Resisting Customers To Save Yourself
3mew has an interesting post about one user's experience at purchasing prescription glasses online. Turned off by having to shell out hundreds of dollars for a nice pair, the author searched on Google and clicked one of its search results advertisements. Long story short, he was happy with the result.
They arrived on Thursday, November 9th and they appear to be perfect. The lens quality and fit is excellent.
An optician took the time to respond and stated, without even seeing the glasses or knowing the patient, that the quality is probably inferior, the author was screwing local businesses, and opticians have overhead to pay for, so why doesn't he just get with the program and shell out the extra money to pay for that overhead?
While I can certainly sympathize with the optometrist's point of view as well as the challenges he's going to face in the coming years, dare I suggest he just needs to think bigger? The world is changing, and rather than sitting in his own little corner of the universe and curse the change, why not join the rest of us in the 21st century?
Can anyone besides me envision online eye exams in the future? Sure, some things need to be tested in a doctor's office. But years of learning and expertise have already accumulated into knowledge that has reduced getting prescription glasses to a series of tasks and questions that are performed by rote.
"Better or worse?"
"Lens 1, or Lens 2?"
"Read line 8."
All it would take is the will to commit the resources to developing a digital equivalent of the optical experience. This might include specialized hardware to control variables (perhaps it could be rented). Then, tell users how to fit their own glasses and sell them online. Doctors and opticians can reduce their overhead, and customers wouldn't need to take off work to set an appointment - the online equivalent would be available 24 hours a day.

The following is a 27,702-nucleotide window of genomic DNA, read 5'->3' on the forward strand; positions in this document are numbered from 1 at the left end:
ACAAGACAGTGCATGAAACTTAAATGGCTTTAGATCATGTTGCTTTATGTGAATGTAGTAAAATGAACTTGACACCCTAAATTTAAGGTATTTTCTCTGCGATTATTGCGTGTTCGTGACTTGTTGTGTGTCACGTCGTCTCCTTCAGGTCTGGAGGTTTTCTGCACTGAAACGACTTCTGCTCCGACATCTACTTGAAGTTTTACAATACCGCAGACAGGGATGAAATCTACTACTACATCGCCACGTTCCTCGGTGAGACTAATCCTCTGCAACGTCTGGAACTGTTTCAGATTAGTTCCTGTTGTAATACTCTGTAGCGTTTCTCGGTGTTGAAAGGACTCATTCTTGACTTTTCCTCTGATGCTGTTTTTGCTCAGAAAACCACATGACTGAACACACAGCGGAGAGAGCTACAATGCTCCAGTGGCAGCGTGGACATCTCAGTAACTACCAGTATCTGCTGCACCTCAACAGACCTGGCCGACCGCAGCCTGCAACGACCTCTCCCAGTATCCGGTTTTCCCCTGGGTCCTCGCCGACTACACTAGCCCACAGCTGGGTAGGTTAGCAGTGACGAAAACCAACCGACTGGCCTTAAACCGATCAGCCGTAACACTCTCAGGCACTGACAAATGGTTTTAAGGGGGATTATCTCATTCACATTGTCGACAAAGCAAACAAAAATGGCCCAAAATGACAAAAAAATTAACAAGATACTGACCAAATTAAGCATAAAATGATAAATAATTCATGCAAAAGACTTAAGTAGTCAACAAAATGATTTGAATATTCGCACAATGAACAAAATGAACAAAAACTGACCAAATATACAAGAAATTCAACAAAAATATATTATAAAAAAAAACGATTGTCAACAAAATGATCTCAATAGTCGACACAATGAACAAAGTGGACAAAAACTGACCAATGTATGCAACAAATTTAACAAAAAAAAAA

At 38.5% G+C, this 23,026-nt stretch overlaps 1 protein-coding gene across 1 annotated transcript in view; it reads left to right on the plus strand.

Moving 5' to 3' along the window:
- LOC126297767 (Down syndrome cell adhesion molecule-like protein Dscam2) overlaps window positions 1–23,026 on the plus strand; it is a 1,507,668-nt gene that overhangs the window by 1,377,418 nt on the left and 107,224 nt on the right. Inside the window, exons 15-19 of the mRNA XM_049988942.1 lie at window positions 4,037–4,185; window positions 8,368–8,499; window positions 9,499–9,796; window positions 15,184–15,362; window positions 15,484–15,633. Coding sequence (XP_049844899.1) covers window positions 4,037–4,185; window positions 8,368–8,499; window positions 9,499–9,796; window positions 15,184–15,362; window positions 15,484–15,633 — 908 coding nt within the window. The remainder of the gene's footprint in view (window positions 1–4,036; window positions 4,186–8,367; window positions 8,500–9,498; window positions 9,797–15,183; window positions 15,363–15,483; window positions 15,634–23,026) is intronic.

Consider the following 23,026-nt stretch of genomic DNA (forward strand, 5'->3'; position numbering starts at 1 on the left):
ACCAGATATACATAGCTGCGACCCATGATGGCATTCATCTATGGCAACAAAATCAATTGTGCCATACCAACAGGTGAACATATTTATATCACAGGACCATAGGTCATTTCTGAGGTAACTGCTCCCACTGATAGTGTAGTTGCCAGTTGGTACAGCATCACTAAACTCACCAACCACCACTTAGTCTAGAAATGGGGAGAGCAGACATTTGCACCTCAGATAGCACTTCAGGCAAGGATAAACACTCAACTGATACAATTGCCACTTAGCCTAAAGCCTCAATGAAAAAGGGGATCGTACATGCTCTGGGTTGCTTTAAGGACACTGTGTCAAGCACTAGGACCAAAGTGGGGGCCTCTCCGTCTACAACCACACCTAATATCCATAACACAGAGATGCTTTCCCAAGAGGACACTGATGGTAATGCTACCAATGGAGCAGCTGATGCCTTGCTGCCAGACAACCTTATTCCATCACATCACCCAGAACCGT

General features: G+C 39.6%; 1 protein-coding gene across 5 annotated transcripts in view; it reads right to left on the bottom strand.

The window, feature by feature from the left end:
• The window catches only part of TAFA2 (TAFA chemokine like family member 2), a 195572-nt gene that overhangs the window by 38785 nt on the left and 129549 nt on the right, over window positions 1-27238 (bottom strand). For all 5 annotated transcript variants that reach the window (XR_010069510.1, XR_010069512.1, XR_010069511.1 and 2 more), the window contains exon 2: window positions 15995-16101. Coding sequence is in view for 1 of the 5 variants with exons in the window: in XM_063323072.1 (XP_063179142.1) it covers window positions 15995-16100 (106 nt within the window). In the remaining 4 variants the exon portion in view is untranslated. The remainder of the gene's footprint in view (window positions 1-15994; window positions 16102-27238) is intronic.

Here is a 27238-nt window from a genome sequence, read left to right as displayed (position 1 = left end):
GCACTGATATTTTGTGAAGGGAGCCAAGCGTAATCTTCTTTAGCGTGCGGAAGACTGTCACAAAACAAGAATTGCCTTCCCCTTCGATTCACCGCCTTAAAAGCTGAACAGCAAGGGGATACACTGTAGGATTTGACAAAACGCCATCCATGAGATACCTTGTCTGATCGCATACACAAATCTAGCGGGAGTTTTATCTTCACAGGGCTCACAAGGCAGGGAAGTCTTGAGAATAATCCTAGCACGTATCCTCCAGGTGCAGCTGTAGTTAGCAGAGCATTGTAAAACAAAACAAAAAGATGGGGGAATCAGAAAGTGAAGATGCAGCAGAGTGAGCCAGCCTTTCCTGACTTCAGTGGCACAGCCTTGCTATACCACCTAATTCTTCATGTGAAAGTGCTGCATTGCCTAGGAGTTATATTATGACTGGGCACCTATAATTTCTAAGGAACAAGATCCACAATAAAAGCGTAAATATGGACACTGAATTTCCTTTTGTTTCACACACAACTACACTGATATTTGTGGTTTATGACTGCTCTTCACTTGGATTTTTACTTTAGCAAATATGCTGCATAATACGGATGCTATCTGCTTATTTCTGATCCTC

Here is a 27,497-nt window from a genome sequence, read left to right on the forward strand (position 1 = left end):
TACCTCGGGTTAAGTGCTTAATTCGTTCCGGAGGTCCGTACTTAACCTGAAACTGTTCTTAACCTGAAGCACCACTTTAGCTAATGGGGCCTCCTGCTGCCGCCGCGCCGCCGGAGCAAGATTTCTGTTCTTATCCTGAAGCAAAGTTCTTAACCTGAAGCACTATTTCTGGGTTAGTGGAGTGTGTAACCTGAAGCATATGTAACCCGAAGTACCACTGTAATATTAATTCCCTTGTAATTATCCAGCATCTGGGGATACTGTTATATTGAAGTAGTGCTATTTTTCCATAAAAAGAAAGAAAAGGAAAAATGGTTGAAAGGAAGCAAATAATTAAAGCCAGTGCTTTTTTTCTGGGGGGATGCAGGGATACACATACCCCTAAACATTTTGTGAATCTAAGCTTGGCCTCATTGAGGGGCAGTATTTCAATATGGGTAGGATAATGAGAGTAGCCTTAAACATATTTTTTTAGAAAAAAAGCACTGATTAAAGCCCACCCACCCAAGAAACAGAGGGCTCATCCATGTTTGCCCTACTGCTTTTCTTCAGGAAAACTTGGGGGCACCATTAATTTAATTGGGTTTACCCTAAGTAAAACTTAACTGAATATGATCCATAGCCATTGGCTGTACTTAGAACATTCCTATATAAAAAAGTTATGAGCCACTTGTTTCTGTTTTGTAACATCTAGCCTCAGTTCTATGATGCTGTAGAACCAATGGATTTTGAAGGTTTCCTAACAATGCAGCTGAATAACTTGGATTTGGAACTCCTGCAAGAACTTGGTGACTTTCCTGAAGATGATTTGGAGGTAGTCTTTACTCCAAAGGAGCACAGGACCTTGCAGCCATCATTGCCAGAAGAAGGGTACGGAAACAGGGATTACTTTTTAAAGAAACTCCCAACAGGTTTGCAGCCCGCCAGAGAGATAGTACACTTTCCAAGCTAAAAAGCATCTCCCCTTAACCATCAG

My instinct tells me that optometrists and opticians, who tend to shun thinking like businesspeople, would resist these changes to their industry, as they would perceive it to reduce their expertise to a commodity. However, in reality, we would need their expertise to help develop the software capable of running these tests, and we'll always need to be tested for glaucoma and other diseases of the eye.
Think of all the good we could do in the world! Poor communities without access to a great deal of optometrists could be prescribed glasses tailored to meet their specific needs. Missionaries not trained as optometrists or opticians (but who know the language of the countries they are in and are trained to use the software) could help administer these tests. Additionally, global productivity will increase as this service becomes popular, and people will be able to afford to replace their eyeglasses at more regular intervals -- which would help reduce car accidents and save lives.
As someone who is dependent on wearing glasses, I truly do value what optometrists and opticians have to offer. But like Paul Herring said the other day with his quote of Upton Sinclair, "It is difficult to get a man to understand something when his salary depends on his not understanding it."
Thanks to David Armano for the head's up.
- Cam Beck